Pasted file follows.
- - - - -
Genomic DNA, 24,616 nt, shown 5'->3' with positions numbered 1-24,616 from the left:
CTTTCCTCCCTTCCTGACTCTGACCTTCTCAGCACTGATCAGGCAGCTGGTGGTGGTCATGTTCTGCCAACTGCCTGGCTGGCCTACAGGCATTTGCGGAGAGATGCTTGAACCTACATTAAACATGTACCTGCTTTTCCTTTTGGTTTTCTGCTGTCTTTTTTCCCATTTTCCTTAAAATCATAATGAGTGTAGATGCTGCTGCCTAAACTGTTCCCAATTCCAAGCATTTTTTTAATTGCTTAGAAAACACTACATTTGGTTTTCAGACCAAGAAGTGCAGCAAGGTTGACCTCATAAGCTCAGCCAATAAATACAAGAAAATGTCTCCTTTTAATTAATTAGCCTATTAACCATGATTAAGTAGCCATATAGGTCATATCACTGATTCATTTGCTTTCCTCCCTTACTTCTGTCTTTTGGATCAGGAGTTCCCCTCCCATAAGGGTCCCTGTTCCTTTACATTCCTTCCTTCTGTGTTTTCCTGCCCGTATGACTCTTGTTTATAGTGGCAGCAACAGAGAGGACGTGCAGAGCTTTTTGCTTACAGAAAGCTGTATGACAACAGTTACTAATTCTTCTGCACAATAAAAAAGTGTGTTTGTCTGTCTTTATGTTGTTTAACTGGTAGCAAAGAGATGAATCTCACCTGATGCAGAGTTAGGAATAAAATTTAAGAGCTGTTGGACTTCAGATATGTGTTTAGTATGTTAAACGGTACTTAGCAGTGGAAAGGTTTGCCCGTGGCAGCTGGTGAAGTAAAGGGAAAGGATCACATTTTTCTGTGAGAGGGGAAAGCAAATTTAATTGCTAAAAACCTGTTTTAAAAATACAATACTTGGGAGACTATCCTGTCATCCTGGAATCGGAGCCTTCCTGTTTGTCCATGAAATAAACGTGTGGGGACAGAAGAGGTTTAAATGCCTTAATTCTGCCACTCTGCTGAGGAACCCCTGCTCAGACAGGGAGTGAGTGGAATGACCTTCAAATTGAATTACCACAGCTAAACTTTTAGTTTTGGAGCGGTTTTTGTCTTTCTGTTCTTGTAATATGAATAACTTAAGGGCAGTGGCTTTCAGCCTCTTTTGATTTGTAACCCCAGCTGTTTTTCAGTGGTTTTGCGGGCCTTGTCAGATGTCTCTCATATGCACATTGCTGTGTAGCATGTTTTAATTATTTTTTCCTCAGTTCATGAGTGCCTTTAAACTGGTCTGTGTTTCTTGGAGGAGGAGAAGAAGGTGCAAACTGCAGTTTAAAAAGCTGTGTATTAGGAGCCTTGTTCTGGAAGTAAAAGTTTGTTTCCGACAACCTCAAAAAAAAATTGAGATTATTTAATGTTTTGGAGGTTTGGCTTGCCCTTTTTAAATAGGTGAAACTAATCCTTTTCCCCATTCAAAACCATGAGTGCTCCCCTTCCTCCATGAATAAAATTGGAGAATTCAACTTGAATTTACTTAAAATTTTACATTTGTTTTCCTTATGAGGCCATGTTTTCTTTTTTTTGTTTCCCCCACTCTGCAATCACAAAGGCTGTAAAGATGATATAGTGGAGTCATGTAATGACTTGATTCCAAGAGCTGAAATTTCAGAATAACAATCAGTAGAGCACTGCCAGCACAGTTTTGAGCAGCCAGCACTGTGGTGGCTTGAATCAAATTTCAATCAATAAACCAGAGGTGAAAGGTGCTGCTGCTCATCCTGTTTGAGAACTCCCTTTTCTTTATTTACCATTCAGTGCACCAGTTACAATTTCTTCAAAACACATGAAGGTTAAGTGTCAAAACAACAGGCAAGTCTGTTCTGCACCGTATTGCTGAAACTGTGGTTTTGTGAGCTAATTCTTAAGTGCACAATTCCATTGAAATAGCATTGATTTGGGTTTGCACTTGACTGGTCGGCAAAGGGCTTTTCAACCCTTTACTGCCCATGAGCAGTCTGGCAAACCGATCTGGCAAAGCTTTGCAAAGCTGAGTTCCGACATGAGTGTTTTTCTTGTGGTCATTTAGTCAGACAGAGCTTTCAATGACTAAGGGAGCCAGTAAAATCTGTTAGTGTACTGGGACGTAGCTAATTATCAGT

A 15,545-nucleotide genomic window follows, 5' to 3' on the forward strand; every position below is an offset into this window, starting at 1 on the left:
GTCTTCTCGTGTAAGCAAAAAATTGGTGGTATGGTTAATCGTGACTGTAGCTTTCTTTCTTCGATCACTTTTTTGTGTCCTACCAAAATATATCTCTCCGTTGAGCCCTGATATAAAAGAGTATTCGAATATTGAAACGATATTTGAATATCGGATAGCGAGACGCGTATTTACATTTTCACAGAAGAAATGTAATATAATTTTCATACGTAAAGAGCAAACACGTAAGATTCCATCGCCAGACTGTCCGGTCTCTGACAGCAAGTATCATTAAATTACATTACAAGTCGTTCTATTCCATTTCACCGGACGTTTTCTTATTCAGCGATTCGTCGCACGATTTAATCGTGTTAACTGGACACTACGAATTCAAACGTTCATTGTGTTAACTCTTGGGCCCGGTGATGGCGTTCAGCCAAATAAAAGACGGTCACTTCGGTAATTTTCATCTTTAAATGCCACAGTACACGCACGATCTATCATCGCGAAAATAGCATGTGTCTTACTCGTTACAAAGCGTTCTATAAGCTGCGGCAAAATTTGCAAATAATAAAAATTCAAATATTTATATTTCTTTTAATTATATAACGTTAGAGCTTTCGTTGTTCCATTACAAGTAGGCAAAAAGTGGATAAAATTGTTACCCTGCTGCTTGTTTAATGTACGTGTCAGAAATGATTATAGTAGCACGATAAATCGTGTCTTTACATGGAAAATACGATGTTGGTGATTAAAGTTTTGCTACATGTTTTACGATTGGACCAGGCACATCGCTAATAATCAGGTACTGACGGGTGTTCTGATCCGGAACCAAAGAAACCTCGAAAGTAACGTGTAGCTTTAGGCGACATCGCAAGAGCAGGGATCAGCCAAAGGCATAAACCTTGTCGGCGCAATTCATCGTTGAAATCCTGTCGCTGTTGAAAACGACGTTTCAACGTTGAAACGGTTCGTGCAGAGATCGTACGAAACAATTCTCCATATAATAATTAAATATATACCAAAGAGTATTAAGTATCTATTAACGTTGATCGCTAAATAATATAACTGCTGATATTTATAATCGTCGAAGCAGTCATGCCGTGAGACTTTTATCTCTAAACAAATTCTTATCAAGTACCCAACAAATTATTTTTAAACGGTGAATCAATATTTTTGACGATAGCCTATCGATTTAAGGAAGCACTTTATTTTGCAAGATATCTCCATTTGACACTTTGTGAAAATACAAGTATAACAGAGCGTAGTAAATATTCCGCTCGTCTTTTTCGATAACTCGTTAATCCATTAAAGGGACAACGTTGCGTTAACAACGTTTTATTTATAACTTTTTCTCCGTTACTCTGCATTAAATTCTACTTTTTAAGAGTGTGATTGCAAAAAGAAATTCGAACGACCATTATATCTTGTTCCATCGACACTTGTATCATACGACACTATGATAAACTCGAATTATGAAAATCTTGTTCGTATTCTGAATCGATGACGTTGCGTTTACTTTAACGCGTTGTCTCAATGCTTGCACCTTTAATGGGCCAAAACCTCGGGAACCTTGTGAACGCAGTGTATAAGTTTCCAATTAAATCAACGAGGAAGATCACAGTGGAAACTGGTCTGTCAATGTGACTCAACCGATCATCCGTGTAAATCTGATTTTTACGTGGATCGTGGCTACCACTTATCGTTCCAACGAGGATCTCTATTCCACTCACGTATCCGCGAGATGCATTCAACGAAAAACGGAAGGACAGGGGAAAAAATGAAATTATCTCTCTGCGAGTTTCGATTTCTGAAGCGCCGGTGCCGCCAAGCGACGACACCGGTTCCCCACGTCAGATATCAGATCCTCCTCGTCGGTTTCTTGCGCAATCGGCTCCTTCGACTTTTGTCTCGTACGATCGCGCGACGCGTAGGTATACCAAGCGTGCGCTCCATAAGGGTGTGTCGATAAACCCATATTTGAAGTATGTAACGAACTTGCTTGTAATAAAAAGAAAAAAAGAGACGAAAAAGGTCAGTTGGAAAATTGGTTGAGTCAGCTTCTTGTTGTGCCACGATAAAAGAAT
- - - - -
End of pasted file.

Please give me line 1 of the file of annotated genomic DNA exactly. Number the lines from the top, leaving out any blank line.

Genomic DNA, 24,616 nt, shown 5'->3' with positions numbered 1-24,616 from the left: